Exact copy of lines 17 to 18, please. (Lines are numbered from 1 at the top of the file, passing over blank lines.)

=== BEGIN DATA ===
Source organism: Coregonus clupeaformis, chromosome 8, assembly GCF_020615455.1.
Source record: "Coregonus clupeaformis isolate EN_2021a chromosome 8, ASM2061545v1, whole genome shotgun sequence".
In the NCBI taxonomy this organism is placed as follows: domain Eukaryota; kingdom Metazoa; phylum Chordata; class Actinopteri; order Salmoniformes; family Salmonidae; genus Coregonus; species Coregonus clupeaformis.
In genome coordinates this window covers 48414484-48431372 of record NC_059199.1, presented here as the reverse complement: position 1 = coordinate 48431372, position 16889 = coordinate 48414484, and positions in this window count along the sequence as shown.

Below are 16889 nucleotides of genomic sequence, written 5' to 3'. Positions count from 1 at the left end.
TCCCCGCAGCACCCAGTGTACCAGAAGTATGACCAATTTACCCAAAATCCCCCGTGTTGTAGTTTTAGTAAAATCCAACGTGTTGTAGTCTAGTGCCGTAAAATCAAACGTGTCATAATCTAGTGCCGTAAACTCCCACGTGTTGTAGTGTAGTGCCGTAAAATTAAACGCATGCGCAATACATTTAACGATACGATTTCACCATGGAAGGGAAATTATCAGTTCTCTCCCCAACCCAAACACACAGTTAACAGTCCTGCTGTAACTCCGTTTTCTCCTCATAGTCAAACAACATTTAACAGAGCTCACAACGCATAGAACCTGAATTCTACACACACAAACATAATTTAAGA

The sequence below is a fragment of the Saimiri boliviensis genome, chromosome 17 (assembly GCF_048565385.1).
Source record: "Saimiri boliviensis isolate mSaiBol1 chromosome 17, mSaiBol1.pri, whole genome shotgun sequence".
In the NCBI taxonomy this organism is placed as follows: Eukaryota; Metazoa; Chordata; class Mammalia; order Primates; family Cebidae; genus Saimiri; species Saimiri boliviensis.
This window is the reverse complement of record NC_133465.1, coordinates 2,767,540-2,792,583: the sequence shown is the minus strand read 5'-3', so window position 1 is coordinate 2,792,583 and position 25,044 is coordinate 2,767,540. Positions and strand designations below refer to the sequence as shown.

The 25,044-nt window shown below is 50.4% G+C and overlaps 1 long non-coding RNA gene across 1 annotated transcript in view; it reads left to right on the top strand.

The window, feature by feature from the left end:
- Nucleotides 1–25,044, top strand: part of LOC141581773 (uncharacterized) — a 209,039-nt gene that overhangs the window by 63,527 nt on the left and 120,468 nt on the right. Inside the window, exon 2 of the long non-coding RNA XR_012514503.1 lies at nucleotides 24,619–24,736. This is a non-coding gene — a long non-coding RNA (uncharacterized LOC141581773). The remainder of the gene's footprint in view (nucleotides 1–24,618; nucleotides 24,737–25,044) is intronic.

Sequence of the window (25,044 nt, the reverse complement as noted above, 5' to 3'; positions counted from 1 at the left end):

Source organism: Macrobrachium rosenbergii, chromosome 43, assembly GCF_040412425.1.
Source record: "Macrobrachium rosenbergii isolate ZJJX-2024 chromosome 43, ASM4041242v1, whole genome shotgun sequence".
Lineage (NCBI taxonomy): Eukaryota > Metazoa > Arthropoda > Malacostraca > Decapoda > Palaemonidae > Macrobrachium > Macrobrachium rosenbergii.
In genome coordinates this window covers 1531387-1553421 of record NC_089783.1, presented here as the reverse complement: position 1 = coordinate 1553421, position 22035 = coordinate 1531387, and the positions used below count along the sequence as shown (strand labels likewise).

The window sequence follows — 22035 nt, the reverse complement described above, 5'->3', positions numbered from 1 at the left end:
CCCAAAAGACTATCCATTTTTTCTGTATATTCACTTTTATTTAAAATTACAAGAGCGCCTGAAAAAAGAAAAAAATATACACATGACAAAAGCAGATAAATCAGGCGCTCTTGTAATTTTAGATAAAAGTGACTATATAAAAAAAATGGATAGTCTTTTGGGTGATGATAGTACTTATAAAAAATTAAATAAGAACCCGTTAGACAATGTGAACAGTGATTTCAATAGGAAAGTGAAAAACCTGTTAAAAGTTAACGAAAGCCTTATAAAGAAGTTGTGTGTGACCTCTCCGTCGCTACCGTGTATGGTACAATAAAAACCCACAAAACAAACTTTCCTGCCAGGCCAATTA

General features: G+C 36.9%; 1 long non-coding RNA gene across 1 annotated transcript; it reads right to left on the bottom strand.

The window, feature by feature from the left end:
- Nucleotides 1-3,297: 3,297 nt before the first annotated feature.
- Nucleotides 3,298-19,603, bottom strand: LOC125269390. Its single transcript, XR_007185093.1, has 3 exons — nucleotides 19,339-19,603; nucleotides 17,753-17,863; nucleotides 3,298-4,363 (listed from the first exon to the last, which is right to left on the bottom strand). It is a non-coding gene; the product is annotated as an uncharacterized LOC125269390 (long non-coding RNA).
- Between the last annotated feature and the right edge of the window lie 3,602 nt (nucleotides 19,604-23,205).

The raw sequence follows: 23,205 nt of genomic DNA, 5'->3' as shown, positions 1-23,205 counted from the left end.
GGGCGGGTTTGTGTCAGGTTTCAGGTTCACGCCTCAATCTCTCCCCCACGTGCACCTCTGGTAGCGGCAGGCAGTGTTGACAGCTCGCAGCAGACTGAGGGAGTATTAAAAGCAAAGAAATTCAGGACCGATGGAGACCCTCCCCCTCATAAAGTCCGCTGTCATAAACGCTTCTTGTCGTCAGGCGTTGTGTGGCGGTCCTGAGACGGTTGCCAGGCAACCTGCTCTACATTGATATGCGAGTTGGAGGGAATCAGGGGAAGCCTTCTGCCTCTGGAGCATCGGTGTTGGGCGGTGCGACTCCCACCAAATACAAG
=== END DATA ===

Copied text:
Lineage (NCBI taxonomy): Eukaryota > Metazoa > Arthropoda > Malacostraca > Decapoda > Palaemonidae > Macrobrachium > Macrobrachium rosenbergii.
In genome coordinates this window covers 1531387-1553421 of record NC_089783.1, presented here as the reverse complement: position 1 = coordinate 1553421, position 22035 = coordinate 1531387, and the positions used below count along the sequence as shown (strand labels likewise).